by Eric Rozenman (December 2020)
The Fifth Season, René Magritte, 1943
In the one-party state that is Fairfax County, VA, the party mimics the Ministry of Truth in George Orwell’s dystopian 1984. Like Stalin cropping liquidated comrades from group photos of his Bolshevik colleagues, officials in the increasingly oxymoronically-named Democratic Party seek to scrub the past and present.
First, the past:
As an adjunct American history instructor at Northern Virginia Community College, I used to take students on a Civil War walk through downtown Fairfax City. Within a few hundred feet were four war-related sites that made the past vivid. The stories behind them helped students connect with the fact that real human beings who once lived where they do now fought for and against this country.
No more. The Fairfax County board of supervisors, with a 9-1 Democrat majority, voted to dismantle the walk’s most significant stop. This was a stone obelisk, flanked by two Civil War-era howitzers pointing north, in front of the pre-war county courthouse, itself an historic site built in 1799. Until the war, enslaved people were auctioned under its small portico.
The monument marked the spot where Union and Confederate forces battled on June 1, 1861. The Washington Post reported last summer that State Sen. Chap Petersen (D), who grew up across the street, and colleagues in the Bull Run Civil War Round Table, stressed that the marker’s language was neutral. It did not glorify the Confederacy. In straight-forward wording it noted where organized forces from the two sides first fought on land and named the first man killed in action, Capt. John Marr of Virginia’s Warrenton Rifles.
A state judge ruled Petersen et. al. lacked standing to sue. Fairfax supervisors subsequently voted 9-1, lone Republican Pat Herrity dissenting, to donate the obelisk to a historical society in Centreville, miles from the skirmish ground. An adjacent marker would go to the State Department of Historic Resources. The artillery was to be redeployed at the Manassas National Battlefield Park.
Majority board members justified their historical erasure with progressive psycho-babble. Supervisor Dalia Palchik asserted that “this monument does not reflect the values of our richly diverse community.”
Colleague James Walkinshaw discerned that the memorial was erected in 1904 to intimidate former slaves and their descendants. He compared it to poll taxes and literacy tests. “People got together and said, ‘Let’s have one more hurdle’”—its impartial language notwithstanding.
Board Chairman Jeff McKay opined that “these were not subtle images. They were put there for a reason.”
George Orwell, Call Your Office
Not subtle? Their nuance, if any, was undetectable. Whatever the reason for their installation in 1904, 116 years later the monument and marker served the purpose of historical instruction. Apparently, such aides to memory are implicitly racist and must be carted off.
Petersen, an occasional maverick within his party, had observed “it’s very Orwellian that even the most neutral description of an event and the marker can be taken away.” As Orwell memorably put it, “he who controls the past controls the future. He who controls the present controls the past.”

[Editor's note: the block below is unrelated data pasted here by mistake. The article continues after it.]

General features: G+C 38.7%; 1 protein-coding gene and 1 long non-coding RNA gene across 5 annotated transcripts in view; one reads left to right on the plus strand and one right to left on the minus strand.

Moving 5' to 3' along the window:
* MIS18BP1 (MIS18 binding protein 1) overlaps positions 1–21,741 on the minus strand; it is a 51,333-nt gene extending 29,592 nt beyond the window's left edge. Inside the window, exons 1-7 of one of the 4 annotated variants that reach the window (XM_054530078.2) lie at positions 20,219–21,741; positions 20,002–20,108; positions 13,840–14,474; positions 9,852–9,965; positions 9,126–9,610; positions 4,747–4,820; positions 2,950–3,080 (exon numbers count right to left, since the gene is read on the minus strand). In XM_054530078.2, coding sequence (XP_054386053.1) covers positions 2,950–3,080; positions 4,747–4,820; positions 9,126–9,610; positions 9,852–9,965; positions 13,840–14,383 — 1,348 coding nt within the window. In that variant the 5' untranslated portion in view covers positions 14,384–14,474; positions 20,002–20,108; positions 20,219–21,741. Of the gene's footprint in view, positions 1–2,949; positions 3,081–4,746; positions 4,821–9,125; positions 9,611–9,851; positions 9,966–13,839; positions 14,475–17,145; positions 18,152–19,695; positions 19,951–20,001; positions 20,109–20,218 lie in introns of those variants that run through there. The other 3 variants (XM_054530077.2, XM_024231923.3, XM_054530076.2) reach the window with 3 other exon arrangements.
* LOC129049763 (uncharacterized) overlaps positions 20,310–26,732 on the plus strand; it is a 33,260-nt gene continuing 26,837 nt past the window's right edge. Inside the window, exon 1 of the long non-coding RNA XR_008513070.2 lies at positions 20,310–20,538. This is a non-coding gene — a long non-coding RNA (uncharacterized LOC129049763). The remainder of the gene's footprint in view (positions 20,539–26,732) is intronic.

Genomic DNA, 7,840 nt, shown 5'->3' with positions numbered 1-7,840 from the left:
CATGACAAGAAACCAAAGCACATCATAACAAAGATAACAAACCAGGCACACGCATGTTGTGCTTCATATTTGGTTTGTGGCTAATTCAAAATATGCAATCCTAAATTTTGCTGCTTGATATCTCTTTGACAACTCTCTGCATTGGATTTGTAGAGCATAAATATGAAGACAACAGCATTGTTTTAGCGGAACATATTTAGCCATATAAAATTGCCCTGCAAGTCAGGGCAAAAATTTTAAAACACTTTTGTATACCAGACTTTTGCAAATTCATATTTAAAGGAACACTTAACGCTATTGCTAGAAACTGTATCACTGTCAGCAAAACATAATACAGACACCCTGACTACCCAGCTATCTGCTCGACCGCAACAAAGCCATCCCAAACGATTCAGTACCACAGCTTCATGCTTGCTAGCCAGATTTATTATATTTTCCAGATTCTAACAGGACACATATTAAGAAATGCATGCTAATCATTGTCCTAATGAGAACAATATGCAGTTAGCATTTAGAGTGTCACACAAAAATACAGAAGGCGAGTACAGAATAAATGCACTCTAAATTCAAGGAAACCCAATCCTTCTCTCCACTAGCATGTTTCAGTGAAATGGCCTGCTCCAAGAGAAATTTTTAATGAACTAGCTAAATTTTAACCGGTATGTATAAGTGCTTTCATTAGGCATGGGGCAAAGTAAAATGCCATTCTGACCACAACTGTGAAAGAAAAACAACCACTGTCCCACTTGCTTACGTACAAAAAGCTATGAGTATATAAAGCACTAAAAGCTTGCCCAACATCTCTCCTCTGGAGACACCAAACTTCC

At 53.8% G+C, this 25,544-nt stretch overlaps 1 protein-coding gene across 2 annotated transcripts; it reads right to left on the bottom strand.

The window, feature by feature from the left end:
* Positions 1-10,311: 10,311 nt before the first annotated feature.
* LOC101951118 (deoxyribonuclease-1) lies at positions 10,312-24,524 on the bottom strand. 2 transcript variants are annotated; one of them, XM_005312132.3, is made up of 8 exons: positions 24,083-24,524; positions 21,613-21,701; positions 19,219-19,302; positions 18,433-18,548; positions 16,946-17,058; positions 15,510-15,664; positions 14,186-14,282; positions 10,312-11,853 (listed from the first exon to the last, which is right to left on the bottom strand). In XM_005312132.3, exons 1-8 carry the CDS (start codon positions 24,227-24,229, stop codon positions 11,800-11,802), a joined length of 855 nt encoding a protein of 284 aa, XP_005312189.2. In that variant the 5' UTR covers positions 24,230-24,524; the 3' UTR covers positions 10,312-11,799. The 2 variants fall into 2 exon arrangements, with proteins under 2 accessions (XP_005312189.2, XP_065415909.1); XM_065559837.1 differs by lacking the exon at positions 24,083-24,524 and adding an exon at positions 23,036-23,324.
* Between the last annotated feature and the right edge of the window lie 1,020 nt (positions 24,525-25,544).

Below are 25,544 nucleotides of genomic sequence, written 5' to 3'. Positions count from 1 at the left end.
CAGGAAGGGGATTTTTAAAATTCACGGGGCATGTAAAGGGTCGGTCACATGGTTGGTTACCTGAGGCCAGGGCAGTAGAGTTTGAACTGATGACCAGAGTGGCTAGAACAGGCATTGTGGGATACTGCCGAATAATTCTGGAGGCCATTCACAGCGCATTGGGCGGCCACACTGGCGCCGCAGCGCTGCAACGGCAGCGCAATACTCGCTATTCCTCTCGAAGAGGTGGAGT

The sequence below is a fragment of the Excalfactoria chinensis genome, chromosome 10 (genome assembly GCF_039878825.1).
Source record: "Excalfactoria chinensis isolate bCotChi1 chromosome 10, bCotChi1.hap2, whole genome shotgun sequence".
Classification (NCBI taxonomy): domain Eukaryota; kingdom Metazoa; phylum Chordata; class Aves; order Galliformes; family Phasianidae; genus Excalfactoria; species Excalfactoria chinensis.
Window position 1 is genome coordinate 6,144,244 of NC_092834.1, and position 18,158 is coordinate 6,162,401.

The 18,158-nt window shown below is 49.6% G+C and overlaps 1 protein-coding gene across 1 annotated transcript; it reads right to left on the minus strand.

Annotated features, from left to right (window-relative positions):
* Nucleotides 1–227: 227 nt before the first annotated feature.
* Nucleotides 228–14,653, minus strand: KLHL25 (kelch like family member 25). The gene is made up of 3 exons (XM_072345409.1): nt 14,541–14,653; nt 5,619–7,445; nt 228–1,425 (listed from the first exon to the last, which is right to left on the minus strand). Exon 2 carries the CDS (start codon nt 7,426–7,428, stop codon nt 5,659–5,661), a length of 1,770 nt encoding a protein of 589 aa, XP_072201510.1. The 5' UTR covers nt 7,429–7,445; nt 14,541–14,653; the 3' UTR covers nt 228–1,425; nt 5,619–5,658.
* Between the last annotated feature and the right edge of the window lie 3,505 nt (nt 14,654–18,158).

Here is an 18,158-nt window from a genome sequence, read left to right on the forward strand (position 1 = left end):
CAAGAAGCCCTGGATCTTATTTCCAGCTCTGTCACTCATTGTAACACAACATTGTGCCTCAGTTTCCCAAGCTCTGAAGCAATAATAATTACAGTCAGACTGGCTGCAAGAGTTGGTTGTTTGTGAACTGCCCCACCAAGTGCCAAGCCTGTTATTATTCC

What the supervisors, apparently adverse to any recollection of the Civil War, did to the past, the Fairfax County Public School board, all 12 technically non-partisan but Democratic Party-supported members mean to do to the present.
With nearly 186,000 students and a $3 billion annual budget, FCPS ranks as one of the country’s largest systems. And U.S. News and World Report again has rated its Thomas Jefferson High School for Science and Technology America’s top secondary institution.
TJ, as it is known locally, was founded in 1985 to be an elite institution, a magnet school attracting students in what today are called the STEM (science, technology, engineering and mathematics) subjects, and to help Fairfax County draw technology firms as employers. It worked. The school’s 1,800 pupils study in nano chemistry and quantum physics laboratories funded by Lockheed-Martin and Northrup-Grumman. From the student body come two-thirds of the entire state’s National Merit Scholarship semi-finalists.
Aspirants to the school have been required to pass a demanding entrance examination, write an essay, provide teacher recommendations, and pay a $100 applications fee. Perhaps no more.
Eight years ago the county’s NAACP chapter complained that TJ’s admissions process discriminated against black and Hispanic applicants. More objections followed.
Last summer, in what passed as a news report, The Washington Post declared that in the national “seismic reckoning over racism” sparked by the George Floyd killing, TJ’s student demographics and admissions policy had come under scrutiny. The institution, “like other magnet schools, has long been notorious for failing to admit black and Latino students.” Investigation would span “the notoriously exclusive application process to the culture [allegedly dismissive of blacks and Hispanics] that pervades the school’s hallways.”
Racism, notorious, failing. Just in case readers didn’t get the message, The Post ran an editorial under the headline “A Virginia school shows that racial inequities aren’t confined to the justice system.”
Demographically, the county’s public-school students are approximately 38 percent white, 27 percent Hispanic, 20 percent Asian, 10 percent black and five percent other. But at Thomas Jefferson, the student body comprises 71.5 Asians, 19.5 percent whites, 2.6 Hispanics, 1.7 blacks, and almost five percent other.
Like Georgetown University, another Washington, D.C.-area instructional institution, albeit a private one, TJ admits only 17.5 percent of applicants; there must be many disappointed hopefuls of all ethnic-racial backgrounds.
Equal Opportunity, or Uniform Outcome?